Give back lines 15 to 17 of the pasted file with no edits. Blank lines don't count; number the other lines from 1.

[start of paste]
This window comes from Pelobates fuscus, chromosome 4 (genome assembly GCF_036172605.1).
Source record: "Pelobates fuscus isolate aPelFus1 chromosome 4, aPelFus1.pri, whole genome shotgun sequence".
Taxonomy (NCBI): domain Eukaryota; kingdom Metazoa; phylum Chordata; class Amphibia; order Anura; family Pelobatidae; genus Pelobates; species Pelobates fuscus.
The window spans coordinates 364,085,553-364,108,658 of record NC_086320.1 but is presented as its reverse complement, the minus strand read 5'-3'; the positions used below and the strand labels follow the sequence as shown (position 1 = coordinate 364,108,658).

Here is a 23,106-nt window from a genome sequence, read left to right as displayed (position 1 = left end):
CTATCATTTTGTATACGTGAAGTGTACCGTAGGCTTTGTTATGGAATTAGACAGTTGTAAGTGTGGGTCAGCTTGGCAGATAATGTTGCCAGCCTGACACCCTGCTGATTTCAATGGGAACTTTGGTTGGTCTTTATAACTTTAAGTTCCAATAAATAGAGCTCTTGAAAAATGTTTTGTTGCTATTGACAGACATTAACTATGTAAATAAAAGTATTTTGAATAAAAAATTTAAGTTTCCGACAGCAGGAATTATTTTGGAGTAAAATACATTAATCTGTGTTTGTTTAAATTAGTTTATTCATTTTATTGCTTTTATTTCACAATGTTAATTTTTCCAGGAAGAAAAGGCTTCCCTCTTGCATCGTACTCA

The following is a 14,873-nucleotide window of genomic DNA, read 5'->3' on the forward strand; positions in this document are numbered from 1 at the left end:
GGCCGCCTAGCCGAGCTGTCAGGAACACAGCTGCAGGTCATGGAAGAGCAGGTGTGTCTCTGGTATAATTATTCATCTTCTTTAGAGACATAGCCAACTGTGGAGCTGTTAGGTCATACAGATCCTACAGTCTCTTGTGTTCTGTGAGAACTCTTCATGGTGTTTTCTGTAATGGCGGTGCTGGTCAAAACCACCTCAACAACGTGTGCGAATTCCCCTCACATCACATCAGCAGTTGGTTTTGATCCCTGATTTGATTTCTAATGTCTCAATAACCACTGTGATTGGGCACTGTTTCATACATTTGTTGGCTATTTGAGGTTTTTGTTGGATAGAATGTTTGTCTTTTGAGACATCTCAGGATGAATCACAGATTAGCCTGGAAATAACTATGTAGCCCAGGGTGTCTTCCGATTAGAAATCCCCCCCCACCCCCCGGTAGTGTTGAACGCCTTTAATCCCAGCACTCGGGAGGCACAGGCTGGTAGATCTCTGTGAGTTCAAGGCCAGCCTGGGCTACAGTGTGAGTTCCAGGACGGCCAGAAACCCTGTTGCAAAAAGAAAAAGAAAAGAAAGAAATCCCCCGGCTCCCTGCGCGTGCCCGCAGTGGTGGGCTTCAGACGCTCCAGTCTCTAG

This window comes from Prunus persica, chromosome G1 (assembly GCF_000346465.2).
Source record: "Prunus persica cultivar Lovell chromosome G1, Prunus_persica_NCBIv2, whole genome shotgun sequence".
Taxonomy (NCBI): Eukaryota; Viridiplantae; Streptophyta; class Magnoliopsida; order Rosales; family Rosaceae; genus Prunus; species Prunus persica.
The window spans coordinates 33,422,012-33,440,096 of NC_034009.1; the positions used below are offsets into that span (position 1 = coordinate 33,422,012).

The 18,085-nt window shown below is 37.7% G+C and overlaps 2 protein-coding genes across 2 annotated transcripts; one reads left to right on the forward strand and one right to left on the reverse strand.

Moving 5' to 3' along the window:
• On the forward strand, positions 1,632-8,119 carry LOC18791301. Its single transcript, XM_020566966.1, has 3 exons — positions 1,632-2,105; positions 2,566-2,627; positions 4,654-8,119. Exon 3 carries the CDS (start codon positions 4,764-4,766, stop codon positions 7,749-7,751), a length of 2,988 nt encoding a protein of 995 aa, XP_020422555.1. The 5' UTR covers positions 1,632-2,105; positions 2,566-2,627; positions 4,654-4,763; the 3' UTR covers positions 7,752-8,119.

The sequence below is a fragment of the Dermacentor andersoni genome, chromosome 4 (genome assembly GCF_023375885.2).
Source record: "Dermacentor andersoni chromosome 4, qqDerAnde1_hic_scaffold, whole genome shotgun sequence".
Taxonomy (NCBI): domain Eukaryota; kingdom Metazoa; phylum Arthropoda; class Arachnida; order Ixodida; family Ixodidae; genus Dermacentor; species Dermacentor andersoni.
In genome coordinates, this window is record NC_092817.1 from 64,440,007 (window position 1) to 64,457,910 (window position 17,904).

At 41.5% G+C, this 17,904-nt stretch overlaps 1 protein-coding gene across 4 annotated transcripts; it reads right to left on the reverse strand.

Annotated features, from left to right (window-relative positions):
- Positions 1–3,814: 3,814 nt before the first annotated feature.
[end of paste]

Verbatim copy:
• On the forward strand, positions 1,632-8,119 carry LOC18791301. Its single transcript, XM_020566966.1, has 3 exons — positions 1,632-2,105; positions 2,566-2,627; positions 4,654-8,119. Exon 3 carries the CDS (start codon positions 4,764-4,766, stop codon positions 7,749-7,751), a length of 2,988 nt encoding a protein of 995 aa, XP_020422555.1. The 5' UTR covers positions 1,632-2,105; positions 2,566-2,627; positions 4,654-4,763; the 3' UTR covers positions 7,752-8,119.

The sequence below is a fragment of the Dermacentor andersoni genome, chromosome 4 (genome assembly GCF_023375885.2).
Source record: "Dermacentor andersoni chromosome 4, qqDerAnde1_hic_scaffold, whole genome shotgun sequence".